The Vaporware 10980XE – Originally, I wanted to build this using the Cascade Lake X 10980XE, buuuuuuut Intel only pretended to launch it. This is where the name Cascading Moonlight comes from. It was good this never came to pass though. That would have meant no de-lidding. So once the MO-RA3 was finally a thing, I found a 7980XE for “cheap” and went with that instead.
Overclocking & Temps – Didn’t win the lottery here. I ended up a 4.7GHz @ 1.22V on the 7980XE. Max temps during Cinbench runs is around 85C on the hottest core. According to my UPS, total system draw was 657 watts. CB20: 1120
As for GPU, I can push it to 2160MHz with the regular BIOS. Anything but Furmark has yet to get GPU only tasks past 40C. Furmark managed 43 max after an hour, but never stayed there longer than a few seconds before dropping back down to 40. Have not tried modified ones yet. I did flash the Matrix BIOS, but it was not stable at all.
Gaming – (I really only play modded GTA V) CPU: 58C max on the hottest core. GPU: 2160MHz, 8100MHz memory, 40C max temp.
Planned changes and considerations:
QDs for the GPU – There were not enough QDs in stock for what I wanted to accomplish. When I get more down the line, I will swap out the torque fittings for the QD3s. I can still easily remove the GPU from the system, so it is not super impactful right now.
This being my third loop in under 6 months really underscores how addictive the hobby is. My fear of leaks has all but disappeared with experience. The quality of parts now vs. years ago is at a level where the main source of leaks is on the builder. There are exceptions for sure. I had a shredded O-ring in a rotary fitting when I was building Chīsai, but leak testing right from the start brought this to light before it was ever a problem.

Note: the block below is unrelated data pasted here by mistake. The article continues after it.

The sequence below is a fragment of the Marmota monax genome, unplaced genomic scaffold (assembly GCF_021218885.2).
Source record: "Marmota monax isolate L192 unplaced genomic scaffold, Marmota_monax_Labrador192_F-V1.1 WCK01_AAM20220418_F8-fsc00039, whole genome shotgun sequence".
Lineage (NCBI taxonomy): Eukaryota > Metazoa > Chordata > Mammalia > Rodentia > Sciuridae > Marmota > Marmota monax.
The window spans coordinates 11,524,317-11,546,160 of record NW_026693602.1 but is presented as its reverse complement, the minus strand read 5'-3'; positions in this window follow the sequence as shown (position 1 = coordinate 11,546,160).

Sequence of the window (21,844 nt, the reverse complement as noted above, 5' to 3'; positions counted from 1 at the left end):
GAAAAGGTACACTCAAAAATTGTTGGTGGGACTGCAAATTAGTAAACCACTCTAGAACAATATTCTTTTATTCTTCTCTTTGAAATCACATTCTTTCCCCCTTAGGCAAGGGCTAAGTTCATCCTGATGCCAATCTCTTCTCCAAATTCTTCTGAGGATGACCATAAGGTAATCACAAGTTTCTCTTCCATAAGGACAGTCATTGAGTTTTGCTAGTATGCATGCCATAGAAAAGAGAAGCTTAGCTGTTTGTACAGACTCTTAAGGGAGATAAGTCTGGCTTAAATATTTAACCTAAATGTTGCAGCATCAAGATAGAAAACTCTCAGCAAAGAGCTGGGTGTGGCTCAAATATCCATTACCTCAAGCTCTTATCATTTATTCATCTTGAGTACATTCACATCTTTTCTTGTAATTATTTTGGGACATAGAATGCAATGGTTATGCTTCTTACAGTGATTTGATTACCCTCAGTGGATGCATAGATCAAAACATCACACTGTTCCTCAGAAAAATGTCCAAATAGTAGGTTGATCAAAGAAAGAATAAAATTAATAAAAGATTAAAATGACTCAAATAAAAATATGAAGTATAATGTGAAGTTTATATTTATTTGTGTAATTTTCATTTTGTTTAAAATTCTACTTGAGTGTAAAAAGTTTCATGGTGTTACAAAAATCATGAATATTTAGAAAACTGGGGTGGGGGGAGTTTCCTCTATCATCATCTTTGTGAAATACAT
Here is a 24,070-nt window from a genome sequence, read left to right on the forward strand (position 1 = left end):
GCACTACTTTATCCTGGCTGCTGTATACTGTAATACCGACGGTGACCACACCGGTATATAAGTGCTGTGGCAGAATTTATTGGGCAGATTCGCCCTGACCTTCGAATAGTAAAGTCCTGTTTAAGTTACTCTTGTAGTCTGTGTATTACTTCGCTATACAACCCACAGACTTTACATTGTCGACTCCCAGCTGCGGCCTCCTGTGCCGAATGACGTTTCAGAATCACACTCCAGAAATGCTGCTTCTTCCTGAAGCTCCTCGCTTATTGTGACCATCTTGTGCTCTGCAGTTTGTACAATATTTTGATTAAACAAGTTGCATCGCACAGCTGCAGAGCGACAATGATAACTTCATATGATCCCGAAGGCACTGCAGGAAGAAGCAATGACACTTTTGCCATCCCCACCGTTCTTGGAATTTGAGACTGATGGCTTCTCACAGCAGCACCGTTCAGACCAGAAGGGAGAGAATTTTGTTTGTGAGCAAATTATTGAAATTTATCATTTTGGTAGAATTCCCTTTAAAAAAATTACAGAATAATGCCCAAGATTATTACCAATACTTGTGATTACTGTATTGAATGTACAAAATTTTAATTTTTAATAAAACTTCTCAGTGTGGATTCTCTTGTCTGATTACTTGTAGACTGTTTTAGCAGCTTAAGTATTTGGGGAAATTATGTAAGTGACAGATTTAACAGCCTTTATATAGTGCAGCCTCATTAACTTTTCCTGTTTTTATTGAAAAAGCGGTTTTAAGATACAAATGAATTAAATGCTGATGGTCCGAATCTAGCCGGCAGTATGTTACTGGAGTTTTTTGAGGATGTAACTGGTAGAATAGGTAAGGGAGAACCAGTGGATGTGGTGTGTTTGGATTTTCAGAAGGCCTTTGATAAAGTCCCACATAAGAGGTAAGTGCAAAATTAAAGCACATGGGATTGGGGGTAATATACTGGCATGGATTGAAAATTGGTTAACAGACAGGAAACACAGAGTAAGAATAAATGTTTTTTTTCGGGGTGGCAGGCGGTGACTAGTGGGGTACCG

Above all else, the water cooling community is very quick to share help and experience. I owe a lot of the success of my last two loops to the r/watercooling discord server and some other experienced friends.
P.S. – The GamersNexus Modmat is awesome… get one. The one I have is the medium version.
Intel Core i9-7980XE 2.6 GHz 18-Core Processor
Thermal Grizzly Conductonaut 1 g Thermal Paste
Noctua NT-H2 3.5 g Thermal Paste
EVGA X299 DARK EATX LGA2066 Motherboard
G.Skill Ripjaws V 32 GB (2 x 16 GB) DDR4-3600 Memory
2x Western Digital SN750 500 GB M.2-2280 NVME Solid State Drive Storag
Asus GeForce RTX 2080 Ti 11 GB ROG Strix
Streacom BC1 ATX Test Bench Case
Corsair AX1600i 80+ Titanium ATX Power Supply
Asus XG-C100C PCIe x4 10GBe
9x Noctua NF-P14s redux-1200 PWM
Asus PG279Q ROG Swift 27.0" 2560x1440 165 Hz Monitor
Logitech MX MASTER 2S (Black) Wireless Laser Mouse
EK-Tube ZMT Matte Black 15,9/9,5mm 3m
EK Ball Valve (10mm) G14 - Black
Watercool HEATKILLER® Tube 200 D5
CableMod PRO ModMesh Cable Kit - Black
Watercool HEATKILLER® Tube - Stuts 200mm - Raw Aluminum
EKWB EK-D5 PWM G2 Pump
4x EKWB EK-Torque STC-10/16 Compression Fitting, 10/16mm (3/8" ID, 5/8" OD), Nickel
EK-AF Extender 20mm M-F G1/4 - Black
HEATKILLER IV GPU Water Block for ASUS RTX 2080 Ti Strix, Nickel
4x Koolance QD3-FSG4 QD3 Female Quick Disconnect No-Spill Coupling, Male Threaded G 1/4 BSPP
6x Koolance QD3 Male Quick Disconnect No-Spill Coupling, Panel Barb for ID 10mm (3/8in)
2x Koolance QD3 Female Quick Disconnect No-Spill Coupling, Panel Barb for ID 10mm (3/8in)
EK-Quantum Magnitude - 20xx Full Nickel
EK-Quantum Magnitude Coldplate - Flat Nickel
MO-RA3 420 PRO Stainless Steel
Color(s): Black Silver
RGB Lighting? No
Cooling: Custom Liquid Cooling
Type: General Build
Form Factor: ATX
Efficiency: 80+ Titanium
Size: 27 Inch
Refresh Rate: 165 Hz
Size: 34 Inch
Refresh Rate: 60 Hz
Estimated total value of this build: